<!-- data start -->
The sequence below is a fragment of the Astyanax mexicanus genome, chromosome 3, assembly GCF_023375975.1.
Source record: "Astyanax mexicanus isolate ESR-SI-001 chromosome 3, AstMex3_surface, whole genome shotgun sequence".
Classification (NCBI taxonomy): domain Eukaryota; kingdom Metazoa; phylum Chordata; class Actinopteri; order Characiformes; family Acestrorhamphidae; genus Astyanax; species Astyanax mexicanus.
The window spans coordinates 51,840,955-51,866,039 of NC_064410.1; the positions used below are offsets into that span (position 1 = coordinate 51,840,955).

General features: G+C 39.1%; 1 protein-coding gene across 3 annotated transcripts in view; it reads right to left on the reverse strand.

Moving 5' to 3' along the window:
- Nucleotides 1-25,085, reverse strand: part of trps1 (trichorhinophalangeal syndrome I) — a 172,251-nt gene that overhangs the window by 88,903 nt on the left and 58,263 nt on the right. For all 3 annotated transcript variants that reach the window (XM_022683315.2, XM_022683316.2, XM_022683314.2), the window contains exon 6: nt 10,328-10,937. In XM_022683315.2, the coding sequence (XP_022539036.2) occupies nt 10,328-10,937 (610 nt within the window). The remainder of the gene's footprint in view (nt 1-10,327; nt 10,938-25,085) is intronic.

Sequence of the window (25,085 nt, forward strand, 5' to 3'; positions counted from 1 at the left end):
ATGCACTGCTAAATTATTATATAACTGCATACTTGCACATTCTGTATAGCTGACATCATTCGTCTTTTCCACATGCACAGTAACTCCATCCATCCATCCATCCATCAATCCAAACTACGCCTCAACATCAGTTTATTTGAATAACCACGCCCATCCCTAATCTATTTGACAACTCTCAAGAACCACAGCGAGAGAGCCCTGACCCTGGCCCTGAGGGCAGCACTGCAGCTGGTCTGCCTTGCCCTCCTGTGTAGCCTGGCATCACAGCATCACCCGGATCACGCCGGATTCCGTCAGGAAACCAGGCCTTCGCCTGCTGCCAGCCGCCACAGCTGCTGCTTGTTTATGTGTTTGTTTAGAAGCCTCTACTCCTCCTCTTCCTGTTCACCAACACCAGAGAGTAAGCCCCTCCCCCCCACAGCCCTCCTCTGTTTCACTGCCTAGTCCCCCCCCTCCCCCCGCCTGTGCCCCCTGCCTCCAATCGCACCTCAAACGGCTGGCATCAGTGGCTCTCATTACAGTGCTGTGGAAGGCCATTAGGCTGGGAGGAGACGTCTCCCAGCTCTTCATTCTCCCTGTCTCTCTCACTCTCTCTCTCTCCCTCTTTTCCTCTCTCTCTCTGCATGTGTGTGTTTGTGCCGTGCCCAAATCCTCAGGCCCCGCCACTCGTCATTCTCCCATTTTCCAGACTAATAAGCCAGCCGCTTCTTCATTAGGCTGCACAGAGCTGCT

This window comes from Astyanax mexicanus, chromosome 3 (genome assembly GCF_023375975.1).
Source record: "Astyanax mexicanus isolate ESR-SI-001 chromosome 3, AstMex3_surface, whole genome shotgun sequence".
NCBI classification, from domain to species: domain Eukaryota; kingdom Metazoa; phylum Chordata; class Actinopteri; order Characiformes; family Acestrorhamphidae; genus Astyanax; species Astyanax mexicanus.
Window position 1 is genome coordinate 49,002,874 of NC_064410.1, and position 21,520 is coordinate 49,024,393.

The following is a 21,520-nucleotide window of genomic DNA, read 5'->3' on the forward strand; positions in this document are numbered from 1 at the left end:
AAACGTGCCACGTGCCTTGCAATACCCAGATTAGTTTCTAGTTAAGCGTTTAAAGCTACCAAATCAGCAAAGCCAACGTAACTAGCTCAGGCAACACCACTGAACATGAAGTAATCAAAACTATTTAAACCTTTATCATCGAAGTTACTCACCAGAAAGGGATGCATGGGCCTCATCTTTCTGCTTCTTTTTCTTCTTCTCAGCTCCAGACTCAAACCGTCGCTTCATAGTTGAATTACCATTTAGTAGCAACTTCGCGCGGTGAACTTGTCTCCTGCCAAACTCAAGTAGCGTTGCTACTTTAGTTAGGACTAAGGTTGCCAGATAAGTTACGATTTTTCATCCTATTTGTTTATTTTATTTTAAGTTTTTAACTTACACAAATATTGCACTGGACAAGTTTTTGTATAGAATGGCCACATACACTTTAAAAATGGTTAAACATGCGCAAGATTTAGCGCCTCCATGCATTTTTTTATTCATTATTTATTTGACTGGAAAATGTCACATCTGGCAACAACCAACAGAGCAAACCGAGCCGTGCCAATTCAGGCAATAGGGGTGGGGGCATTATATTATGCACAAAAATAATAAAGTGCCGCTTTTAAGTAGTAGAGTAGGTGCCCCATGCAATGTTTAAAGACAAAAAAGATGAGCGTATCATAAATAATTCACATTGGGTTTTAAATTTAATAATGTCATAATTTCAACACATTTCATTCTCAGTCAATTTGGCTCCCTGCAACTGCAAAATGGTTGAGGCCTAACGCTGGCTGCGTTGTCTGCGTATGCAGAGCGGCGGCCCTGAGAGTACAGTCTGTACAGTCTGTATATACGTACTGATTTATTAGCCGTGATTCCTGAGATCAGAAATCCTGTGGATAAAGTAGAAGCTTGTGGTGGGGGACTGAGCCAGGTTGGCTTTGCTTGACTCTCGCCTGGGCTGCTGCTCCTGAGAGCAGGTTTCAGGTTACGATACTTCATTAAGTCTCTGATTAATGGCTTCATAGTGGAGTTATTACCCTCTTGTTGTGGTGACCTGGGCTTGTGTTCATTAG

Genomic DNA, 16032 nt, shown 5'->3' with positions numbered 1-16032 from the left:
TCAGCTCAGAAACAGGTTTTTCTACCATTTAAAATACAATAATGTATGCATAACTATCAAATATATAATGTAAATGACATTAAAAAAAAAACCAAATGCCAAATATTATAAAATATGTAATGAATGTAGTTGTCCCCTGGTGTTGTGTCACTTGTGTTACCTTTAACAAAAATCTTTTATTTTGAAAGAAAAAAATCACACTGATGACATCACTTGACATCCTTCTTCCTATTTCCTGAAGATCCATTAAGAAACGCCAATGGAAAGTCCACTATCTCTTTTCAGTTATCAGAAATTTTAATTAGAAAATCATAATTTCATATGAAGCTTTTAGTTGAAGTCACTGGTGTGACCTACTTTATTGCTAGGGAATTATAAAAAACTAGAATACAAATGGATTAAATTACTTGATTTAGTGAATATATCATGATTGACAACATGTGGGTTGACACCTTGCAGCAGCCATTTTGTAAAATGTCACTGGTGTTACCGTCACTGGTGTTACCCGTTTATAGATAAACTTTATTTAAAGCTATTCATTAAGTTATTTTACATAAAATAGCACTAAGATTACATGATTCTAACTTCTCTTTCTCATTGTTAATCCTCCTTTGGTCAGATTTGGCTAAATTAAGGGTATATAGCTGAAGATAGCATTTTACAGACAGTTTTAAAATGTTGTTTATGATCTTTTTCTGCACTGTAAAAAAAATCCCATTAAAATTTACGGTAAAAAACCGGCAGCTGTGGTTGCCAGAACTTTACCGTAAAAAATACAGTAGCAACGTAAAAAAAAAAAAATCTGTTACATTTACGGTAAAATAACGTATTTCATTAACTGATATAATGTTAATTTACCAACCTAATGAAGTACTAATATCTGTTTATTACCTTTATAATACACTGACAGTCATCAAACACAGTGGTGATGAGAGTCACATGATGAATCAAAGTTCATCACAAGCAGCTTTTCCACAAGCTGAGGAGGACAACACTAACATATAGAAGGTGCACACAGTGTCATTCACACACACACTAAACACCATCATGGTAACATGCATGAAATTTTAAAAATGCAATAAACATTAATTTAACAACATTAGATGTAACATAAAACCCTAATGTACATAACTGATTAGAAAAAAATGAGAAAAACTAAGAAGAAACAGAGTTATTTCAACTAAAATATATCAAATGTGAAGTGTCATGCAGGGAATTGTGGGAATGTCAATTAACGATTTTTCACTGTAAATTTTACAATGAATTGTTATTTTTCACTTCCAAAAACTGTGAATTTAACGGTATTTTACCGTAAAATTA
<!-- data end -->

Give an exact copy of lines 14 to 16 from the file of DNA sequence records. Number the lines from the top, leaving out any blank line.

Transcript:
The following is a 21,520-nucleotide window of genomic DNA, read 5'->3' on the forward strand; positions in this document are numbered from 1 at the left end:
AAACGTGCCACGTGCCTTGCAATACCCAGATTAGTTTCTAGTTAAGCGTTTAAAGCTACCAAATCAGCAAAGCCAACGTAACTAGCTCAGGCAACACCACTGAACATGAAGTAATCAAAACTATTTAAACCTTTATCATCGAAGTTACTCACCAGAAAGGGATGCATGGGCCTCATCTTTCTGCTTCTTTTTCTTCTTCTCAGCTCCAGACTCAAACCGTCGCTTCATAGTTGAATTACCATTTAGTAGCAACTTCGCGCGGTGAACTTGTCTCCTGCCAAACTCAAGTAGCGTTGCTACTTTAGTTAGGACTAAGGTTGCCAGATAAGTTACGATTTTTCATCCTATTTGTTTATTTTATTTTAAGTTTTTAACTTACACAAATATTGCACTGGACAAGTTTTTGTATAGAATGGCCACATACACTTTAAAAATGGTTAAACATGCGCAAGATTTAGCGCCTCCATGCATTTTTTTATTCATTATTTATTTGACTGGAAAATGTCACATCTGGCAACAACCAACAGAGCAAACCGAGCCGTGCCAATTCAGGCAATAGGGGTGGGGGCATTATATTATGCACAAAAATAATAAAGTGCCGCTTTTAAGTAGTAGAGTAGGTGCCCCATGCAATGTTTAAAGACAAAAAAGATGAGCGTATCATAAATAATTCACATTGGGTTTTAAATTTAATAATGTCATAATTTCAACACATTTCATTCTCAGTCAATTTGGCTCCCTGCAACTGCAAAATGGTTGAGGCCTAACGCTGGCTGCGTTGTCTGCGTATGCAGAGCGGCGGCCCTGAGAGTACAGTCTGTACAGTCTGTATATACGTACTGATTTATTAGCCGTGATTCCTGAGATCAGAAATCCTGTGGATAAAGTAGAAGCTTGTGGTGGGGGACTGAGCCAGGTTGGCTTTGCTTGACTCTCGCCTGGGCTGCTGCTCCTGAGAGCAGGTTTCAGGTTACGATACTTCATTAAGTCTCTGATTAATGGCTTCATAGTGGAGTTATTACCCTCTTGTTGTGGTGACCTGGGCTTGTGTTCATTAG

Genomic DNA, 16032 nt, shown 5'->3' with positions numbered 1-16032 from the left: